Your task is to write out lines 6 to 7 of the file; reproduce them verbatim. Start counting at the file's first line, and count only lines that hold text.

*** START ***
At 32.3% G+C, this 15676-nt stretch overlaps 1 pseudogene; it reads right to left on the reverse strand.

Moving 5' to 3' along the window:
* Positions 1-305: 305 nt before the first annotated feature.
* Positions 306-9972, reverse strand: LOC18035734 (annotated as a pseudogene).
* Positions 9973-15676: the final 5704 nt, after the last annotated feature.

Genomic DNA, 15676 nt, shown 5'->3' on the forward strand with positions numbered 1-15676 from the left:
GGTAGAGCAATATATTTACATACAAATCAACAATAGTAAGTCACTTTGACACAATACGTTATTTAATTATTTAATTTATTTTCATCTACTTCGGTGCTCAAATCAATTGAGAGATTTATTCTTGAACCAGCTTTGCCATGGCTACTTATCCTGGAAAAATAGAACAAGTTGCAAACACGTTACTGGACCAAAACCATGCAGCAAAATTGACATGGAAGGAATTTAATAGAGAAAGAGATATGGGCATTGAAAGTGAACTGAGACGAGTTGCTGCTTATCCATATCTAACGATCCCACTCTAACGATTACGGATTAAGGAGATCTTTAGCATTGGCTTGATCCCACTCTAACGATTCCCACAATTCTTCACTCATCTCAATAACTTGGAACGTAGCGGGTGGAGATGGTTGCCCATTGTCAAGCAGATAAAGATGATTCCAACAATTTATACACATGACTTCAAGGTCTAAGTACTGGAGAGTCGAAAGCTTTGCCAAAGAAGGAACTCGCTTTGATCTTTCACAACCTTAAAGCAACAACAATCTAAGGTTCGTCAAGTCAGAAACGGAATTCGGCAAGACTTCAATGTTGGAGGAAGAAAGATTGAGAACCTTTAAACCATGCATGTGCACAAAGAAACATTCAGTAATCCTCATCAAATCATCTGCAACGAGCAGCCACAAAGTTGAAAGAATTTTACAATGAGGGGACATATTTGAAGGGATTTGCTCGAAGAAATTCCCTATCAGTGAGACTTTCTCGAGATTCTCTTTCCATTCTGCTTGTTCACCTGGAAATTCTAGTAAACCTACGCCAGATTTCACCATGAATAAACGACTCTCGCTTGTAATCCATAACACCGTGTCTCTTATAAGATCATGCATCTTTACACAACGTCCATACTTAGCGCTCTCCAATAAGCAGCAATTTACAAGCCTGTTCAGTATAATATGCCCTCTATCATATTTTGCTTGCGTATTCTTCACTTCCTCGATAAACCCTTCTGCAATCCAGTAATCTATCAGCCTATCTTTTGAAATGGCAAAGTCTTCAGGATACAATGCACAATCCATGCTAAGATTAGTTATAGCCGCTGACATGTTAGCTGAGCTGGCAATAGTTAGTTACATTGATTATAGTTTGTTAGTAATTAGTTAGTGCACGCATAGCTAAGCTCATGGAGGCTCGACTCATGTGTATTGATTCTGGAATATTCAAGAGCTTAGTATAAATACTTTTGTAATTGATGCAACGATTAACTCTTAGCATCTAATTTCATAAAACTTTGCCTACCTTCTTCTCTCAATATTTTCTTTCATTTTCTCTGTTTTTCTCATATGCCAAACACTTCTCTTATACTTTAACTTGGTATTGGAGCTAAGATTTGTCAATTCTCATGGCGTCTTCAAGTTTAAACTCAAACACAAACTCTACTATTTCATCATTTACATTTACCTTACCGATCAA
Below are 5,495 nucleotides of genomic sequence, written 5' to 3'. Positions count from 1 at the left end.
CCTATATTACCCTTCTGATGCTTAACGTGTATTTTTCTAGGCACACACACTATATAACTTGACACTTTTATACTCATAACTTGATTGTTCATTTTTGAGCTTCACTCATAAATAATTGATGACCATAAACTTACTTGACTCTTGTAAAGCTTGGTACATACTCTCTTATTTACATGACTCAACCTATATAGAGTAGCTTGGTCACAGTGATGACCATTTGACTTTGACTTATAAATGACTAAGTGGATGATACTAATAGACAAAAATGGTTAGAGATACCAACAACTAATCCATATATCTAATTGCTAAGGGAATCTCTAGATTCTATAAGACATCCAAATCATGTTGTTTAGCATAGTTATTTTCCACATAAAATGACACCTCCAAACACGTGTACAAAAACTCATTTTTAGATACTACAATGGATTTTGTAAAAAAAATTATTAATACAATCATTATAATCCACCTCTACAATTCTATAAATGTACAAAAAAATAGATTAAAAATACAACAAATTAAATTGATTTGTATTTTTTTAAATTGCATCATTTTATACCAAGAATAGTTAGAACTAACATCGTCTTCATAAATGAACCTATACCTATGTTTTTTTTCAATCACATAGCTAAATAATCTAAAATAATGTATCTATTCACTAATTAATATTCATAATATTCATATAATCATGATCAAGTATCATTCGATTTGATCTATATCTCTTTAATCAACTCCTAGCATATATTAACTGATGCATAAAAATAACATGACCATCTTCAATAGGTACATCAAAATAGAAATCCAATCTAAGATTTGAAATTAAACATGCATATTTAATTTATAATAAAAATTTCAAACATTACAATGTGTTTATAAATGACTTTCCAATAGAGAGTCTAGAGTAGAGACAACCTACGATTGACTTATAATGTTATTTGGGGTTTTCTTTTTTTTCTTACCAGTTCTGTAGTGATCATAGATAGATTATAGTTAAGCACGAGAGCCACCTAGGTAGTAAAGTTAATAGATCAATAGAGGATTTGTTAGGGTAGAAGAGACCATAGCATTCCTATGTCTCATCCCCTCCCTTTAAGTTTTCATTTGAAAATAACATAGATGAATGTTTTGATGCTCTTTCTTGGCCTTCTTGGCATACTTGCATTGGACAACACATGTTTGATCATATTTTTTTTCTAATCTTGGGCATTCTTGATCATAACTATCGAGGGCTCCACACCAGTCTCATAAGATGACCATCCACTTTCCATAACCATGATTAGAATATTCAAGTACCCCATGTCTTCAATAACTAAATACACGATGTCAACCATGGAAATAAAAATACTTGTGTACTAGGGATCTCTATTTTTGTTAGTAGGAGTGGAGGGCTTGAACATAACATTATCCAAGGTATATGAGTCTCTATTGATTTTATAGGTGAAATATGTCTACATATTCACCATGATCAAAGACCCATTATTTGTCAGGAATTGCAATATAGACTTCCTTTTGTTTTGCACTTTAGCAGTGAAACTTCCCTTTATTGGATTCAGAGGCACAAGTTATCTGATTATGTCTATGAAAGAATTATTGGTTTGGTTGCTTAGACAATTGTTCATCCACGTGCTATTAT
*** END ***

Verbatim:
Genomic DNA, 15676 nt, shown 5'->3' on the forward strand with positions numbered 1-15676 from the left:
GGTAGAGCAATATATTTACATACAAATCAACAATAGTAAGTCACTTTGACACAATACGTTATTTAATTATTTAATTTATTTTCATCTACTTCGGTGCTCAAATCAATTGAGAGATTTATTCTTGAACCAGCTTTGCCATGGCTACTTATCCTGGAAAAATAGAACAAGTTGCAAACACGTTACTGGACCAAAACCATGCAGCAAAATTGACATGGAAGGAATTTAATAGAGAAAGAGATATGGGCATTGAAAGTGAACTGAGACGAGTTGCTGCTTATCCATATCTAACGATCCCACTCTAACGATTACGGATTAAGGAGATCTTTAGCATTGGCTTGATCCCACTCTAACGATTCCCACAATTCTTCACTCATCTCAATAACTTGGAACGTAGCGGGTGGAGATGGTTGCCCATTGTCAAGCAGATAAAGATGATTCCAACAATTTATACACATGACTTCAAGGTCTAAGTACTGGAGAGTCGAAAGCTTTGCCAAAGAAGGAACTCGCTTTGATCTTTCACAACCTTAAAGCAACAACAATCTAAGGTTCGTCAAGTCAGAAACGGAATTCGGCAAGACTTCAATGTTGGAGGAAGAAAGATTGAGAACCTTTAAACCATGCATGTGCACAAAGAAACATTCAGTAATCCTCATCAAATCATCTGCAACGAGCAGCCACAAAGTTGAAAGAATTTTACAATGAGGGGACATATTTGAAGGGATTTGCTCGAAGAAATTCCCTATCAGTGAGACTTTCTCGAGATTCTCTTTCCATTCTGCTTGTTCACCTGGAAATTCTAGTAAACCTACGCCAGATTTCACCATGAATAAACGACTCTCGCTTGTAATCCATAACACCGTGTCTCTTATAAGATCATGCATCTTTACACAACGTCCATACTTAGCGCTCTCCAATAAGCAGCAATTTACAAGCCTGTTCAGTATAATATGCCCTCTATCATATTTTGCTTGCGTATTCTTCACTTCCTCGATAAACCCTTCTGCAATCCAGTAATCTATCAGCCTATCTTTTGAAATGGCAAAGTCTTCAGGATACAATGCACAATCCATGCTAAGATTAGTTATAGCCGCTGACATGTTAGCTGAGCTGGCAATAGTTAGTTACATTGATTATAGTTTGTTAGTAATTAGTTAGTGCACGCATAGCTAAGCTCATGGAGGCTCGACTCATGTGTATTGATTCTGGAATATTCAAGAGCTTAGTATAAATACTTTTGTAATTGATGCAACGATTAACTCTTAGCATCTAATTTCATAAAACTTTGCCTACCTTCTTCTCTCAATATTTTCTTTCATTTTCTCTGTTTTTCTCATATGCCAAACACTTCTCTTATACTTTAACTTGGTATTGGAGCTAAGATTTGTCAATTCTCATGGCGTCTTCAAGTTTAAACTCAAACACAAACTCTACTATTTCATCATTTACATTTACCTTACCGATCAA